Sunday, April 17, 2011

Superglue to mend a broken heart?

I'm amazed to read of a novel use for superglue in cancer treatment. The Daily Mail reports:

When doctors discovered a rare tumour in Jamie Arliss’s heart they thought there was nothing that could be done to save her.

There is no-one alive in the world with such a tumour - and they thought the mother of one was doomed.

But then cardiologist Christopher Cave came up with a radical idea to save her.

He filled the golf-ball sized tumour in her heart with superglue - which amazingly has stopped the tumour growing and saved her life.

Jamie Arliss and an X-ray of her heart, showing the superglued tumor in black

It is the only case of its kind ever performed in the world - and now her case is being recorded in medical journals around the world.

Dr Cave, from the University of Rochester Medical Centre, USA, where the world-first operation took place, said: "There are no patients in the world alive with this type of tumour.

"Surgeons had operated to try and remove the tumour but it was impossible so there was nothing that could be done to save her."

. . .

Then in a stroke of luck, a neurosurgeon came to work in Dr Cave’s office, as his own office was having work done to it. And Mr Cave observed some work he was doing using a medical form of superglue to mend blood vessels in the brain.

He said: "I saw the superglue and wondered if it would be possible to put it into the tumour and stop it growing.

"I spoke with the neurosurgeon who was hesitant as it had never been done before, but we decided that it would be worth a try."

Mrs Arliss agreed to the operation and the two doctors carried out the operation. They inserted a thin catheter tubing into her heart and into the tumour, and poured four tubes of the medical superglue into the tumour.

Dr Cave said: "We had previously tried to cut off the blood supply to the tumour, but it had found another blood supply source and had carried on growing.

"It was desperation, but this mass of glue has really worked. It has stopped it growing and now it is completely inert. Normally in a brain operation half a tube of this glue is used, but we used four tubes."

Mrs Arliss has now made a complete recovery and is expected to live a normal life.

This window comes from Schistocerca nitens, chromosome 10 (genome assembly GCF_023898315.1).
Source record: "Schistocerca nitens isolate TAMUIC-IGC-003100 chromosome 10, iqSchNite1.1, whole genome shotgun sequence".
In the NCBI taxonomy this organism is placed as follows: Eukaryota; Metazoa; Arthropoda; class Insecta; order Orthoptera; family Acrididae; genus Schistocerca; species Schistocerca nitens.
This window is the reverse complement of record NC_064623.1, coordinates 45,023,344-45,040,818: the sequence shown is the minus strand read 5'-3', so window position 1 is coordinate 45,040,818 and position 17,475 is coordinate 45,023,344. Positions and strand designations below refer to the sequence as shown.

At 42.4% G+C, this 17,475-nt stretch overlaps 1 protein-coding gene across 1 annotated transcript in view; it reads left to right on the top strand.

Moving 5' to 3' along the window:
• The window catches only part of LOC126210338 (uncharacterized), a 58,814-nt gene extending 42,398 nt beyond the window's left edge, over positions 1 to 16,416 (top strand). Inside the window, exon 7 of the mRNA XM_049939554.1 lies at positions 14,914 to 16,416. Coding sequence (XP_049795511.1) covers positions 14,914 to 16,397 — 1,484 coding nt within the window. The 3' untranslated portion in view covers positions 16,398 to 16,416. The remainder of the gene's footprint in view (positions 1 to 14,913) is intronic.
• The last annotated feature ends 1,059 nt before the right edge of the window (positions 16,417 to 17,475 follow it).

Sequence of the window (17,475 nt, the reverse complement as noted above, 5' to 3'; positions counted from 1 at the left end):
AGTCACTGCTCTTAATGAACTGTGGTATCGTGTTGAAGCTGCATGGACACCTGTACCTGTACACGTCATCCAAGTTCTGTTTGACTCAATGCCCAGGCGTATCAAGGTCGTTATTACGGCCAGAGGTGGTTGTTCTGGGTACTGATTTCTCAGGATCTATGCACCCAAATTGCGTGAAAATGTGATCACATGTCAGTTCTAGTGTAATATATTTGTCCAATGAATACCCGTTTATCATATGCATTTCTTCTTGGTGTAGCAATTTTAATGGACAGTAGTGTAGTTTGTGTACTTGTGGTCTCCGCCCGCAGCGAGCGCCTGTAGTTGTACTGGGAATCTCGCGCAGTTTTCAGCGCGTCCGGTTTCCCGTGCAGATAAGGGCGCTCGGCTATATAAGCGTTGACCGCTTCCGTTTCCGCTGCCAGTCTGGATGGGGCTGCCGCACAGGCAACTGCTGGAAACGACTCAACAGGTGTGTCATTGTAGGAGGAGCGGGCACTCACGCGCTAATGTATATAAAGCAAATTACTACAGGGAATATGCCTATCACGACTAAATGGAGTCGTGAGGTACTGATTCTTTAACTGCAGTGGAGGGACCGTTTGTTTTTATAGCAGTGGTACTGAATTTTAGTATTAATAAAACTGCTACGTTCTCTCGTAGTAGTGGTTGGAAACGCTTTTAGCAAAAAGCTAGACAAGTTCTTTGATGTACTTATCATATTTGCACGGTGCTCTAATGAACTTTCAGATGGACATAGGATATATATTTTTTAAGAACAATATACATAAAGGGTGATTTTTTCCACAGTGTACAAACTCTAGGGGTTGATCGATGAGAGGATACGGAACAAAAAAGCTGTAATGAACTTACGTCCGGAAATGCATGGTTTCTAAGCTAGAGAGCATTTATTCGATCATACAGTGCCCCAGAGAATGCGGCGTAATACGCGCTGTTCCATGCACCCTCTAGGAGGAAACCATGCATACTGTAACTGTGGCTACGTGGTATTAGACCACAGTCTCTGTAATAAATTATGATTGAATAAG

There's more at the link.

Thank Heavens Dr. Cave was a man who could "think outside the box" and recognize possibilities in something completely unrelated to his own field. I wonder whether this treatment might work on cancerous tumors in other parts of the body as well? If superglue can stop them growing, too, this might offer new hope for all sorts of otherwise-untreatable conditions.



Shrimp said...

I'm waiting for the good doctor to get in trouble for trying out a procedure that was not tested and approved for use in humans. The fact that he was successful and the fact that the medical superglue was already approved for use in the human body notwithstanding, he didn't use it the way it was approved for use.

Surely some bureaucratic drone will notice.

Old NFO said...

Now THAT is a nice save :-) And good thinking out of the box!!!

Auntie J said...

Superglue, in its various forms, has some pretty cool uses. Even the regular stuff can be used to help seal small skin lacerations that don't require stitches but are too awkward for a bandaid. I fixed my four-year-old's stuffed tiger with superglue after her older sister pulled one of the eyes out. From my recollection, superglue of some kind was used on the toe pads of search-and-rescue dogs to protect them from damage in the high heat and sharp debris as they worked the destruction of Ground Zero on 9/11 and the days following. It's cool stuff.